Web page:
Torque My Console
I’m having lots of fun driving the little electric 914 around town – to work, to the store, to meetings, to visit friends, to movies and to restaurants. I always daydreamed about converting a gas vehicle to electric, but I never thought it would actually come to pass. I’m growing accustomed to the novelty, but every so often it dawns on me all over again: “Holy Crap! I’m driving an electric car!”
The picture above is a shot of my new little friend, the Torque app. I mentioned it in an earlier post, but since then I’ve realized how indispensable it is, and I don’t drive anywhere without Torque open on my Android device. The console shown above is my preferred arrangement of gauges, which are graphic representations of Parameter IDs, or PIDs. There is a large selection included with the Torque app for regular gas-burning vehicles, but the electric vehicle PIDs shown above were created by Ewert for their Orion BMS. The complete set can be downloaded from Orion’s website, transferred to the MicroSD storage of the Android device, and then selected from the setup menu to display on the main console. The various gauges I’m using above are as follows:
– SOC (state-of-charge): Displays the percentage of charge left on the pack, similar to a fuel gauge. The SOC meter above reads about 75%, which is equivalent to about 60 miles.
– Amphours: Shows the amount of amphours remaining on the pack. The cells I am using are rated at 180Ah per full charge, and the gauge above shows 136Ah remaining. Like SOC, this display also acts like a fuel gauge. Although somewhat redundant, it’s very instructive and interesting to watch how the amphours get used.
– Pack Voltage: After a full charge of about 3.6 volts maximum, all cells quickly come to rest somewhere around 3.4 volts. Multiply by 36 for a total of 122 volts when the pack is fully charged. Pack voltage is just one of the variables used to calculate amphours and state-of-charge, although it is not an indication of state-of-charge.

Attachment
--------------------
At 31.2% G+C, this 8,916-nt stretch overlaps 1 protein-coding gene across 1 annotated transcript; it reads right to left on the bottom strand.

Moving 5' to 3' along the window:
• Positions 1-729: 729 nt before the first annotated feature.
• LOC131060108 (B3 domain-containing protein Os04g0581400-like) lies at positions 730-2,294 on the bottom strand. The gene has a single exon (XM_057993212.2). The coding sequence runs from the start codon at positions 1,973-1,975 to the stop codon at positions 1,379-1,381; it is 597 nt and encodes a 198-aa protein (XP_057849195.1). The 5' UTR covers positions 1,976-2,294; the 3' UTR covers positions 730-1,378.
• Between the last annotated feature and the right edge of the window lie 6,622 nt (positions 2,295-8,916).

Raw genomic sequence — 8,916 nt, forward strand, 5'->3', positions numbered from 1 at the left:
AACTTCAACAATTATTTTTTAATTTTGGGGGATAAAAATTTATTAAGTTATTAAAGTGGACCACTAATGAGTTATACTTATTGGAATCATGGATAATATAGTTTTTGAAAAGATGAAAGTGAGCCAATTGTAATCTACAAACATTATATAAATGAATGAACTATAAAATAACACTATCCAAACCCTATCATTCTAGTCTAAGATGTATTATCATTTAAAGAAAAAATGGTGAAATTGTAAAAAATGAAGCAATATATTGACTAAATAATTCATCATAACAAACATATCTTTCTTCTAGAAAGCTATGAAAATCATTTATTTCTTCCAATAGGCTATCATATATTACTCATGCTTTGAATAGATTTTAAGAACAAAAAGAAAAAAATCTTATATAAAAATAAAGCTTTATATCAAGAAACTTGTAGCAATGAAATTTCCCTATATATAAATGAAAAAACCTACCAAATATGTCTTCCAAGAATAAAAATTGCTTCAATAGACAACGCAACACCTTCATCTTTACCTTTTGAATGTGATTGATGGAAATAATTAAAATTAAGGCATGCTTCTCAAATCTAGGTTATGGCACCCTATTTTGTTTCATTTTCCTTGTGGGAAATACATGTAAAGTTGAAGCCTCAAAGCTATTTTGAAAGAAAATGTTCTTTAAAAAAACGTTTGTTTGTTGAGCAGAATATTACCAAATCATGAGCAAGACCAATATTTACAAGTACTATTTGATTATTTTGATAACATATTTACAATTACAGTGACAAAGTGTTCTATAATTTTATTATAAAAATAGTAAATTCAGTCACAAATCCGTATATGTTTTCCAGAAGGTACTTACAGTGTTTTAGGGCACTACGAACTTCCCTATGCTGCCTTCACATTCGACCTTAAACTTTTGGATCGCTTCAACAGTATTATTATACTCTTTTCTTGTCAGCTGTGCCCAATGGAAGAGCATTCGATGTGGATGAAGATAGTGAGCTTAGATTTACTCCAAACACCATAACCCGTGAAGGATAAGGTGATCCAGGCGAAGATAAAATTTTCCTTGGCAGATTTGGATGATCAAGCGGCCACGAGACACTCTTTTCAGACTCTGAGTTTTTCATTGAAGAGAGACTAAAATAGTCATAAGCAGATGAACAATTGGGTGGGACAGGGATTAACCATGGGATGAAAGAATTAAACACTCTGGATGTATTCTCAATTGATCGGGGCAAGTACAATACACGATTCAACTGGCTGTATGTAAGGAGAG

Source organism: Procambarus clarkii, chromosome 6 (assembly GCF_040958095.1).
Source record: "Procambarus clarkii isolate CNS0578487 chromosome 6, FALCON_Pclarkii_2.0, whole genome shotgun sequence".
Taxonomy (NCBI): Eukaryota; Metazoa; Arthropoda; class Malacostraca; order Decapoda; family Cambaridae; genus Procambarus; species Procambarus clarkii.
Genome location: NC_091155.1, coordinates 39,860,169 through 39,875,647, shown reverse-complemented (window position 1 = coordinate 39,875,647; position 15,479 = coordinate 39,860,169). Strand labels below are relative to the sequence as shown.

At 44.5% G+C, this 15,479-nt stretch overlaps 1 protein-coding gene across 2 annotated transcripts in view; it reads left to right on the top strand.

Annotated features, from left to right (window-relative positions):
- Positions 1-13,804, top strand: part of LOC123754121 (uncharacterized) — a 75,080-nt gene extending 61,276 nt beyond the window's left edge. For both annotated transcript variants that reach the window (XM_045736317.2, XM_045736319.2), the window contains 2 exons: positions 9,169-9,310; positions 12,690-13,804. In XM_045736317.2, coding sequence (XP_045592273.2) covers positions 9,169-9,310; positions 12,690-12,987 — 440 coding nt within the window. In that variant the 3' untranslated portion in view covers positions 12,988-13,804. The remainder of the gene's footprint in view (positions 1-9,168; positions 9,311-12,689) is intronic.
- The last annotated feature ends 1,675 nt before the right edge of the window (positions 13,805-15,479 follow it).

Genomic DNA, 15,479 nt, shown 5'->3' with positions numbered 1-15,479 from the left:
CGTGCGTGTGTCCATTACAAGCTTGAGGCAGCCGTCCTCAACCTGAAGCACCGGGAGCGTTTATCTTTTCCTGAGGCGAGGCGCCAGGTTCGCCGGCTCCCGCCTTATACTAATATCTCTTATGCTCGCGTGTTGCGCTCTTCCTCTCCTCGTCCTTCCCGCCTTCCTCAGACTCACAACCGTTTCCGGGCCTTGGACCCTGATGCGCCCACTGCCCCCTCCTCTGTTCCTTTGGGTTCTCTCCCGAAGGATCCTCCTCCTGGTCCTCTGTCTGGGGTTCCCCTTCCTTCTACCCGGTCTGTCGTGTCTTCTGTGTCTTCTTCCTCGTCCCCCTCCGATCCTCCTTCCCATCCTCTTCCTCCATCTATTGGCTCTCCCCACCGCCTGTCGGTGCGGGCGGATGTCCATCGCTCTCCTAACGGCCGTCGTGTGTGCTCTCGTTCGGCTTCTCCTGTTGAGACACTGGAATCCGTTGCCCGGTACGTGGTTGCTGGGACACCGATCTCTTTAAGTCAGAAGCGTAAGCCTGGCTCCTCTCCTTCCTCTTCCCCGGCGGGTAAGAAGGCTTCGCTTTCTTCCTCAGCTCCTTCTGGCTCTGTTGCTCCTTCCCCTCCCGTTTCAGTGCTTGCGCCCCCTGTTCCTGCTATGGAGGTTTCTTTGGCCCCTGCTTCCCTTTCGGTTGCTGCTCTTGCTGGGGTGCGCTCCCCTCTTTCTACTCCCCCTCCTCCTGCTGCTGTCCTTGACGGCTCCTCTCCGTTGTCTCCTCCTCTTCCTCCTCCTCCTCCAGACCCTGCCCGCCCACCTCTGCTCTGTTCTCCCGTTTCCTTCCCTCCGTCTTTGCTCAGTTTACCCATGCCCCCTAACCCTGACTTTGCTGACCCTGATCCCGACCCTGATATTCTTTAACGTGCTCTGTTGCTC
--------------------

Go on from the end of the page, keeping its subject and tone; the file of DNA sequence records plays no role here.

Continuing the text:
– High and Low Cell voltage: Crucial data, because cell voltages must remain balanced within a narrow range relative to each other. Any cell that strays too far from the pack is either overcharging or over-discharging, and should be given immediate attention before it affects the health of the others. Think of it as your oil pressure light.
– Amps: This is the actual current being drawn by the motor and controller to propel the car at any given instant. At the moment the above Torque screenshot was taken, the motor was drawing about 60 amps. When the car is in regenerative braking, juice flows back into the pack and this gauge displays negative numbers.
– DCL (discharge current limit): The amount of amps that can safely be drawn from the battery pack at any moment without overstressing the lithium cells. This figure is based on the “C” rating of the cells, and is manually programmed into the Orion using the BMS Utility. Using this number as a baseline, the Orion then continuously calculates the appropriate DCL for the pack’s present state-of-charge. The above DCL gauge is reporting 450 amps as the discharge current limit that the pack can sustain over an extended period without harm. However, the pack can handle momentary bursts of 500 to 1000 amps for several seconds without harm. That’s the fun midrange muscle on the freeway.
– Safe Amps: Torque allows the user to build custom gauges by running calculations on any combination of existing PIDs. Safe Amps is an example that I built by subtracting Amps from the DCL, revealing the amount of instantaneous free amps that are safe to draw before the batteries enter stressland. It’s the display I watch while I am accelerating, similar to watching the redline of a tachometer. Torque also allows the creation of audible alarms that trigger according to user-defined criteria. In this case, the alarm sounds when Safe Amps reaches zero, suggesting I let up on the pedal.
Torque has many other cool features, like recording error codes and performing realtime graphing on multiple selected parameters, but one of the coolest functions is trip logging. It uses Google maps and GPS to give an incredibly detailed record of your travels, complete with imbedded data from your selected parameters. The default data used above is MPH, displayed in colors. The distance travelled figure is also very handy when tracking EV range per charge. The Porsche’s maximum range of 80 miles is still speculative, but Torque has given me the confidence to begin planning a test drive that will nail the range figure down once and for all.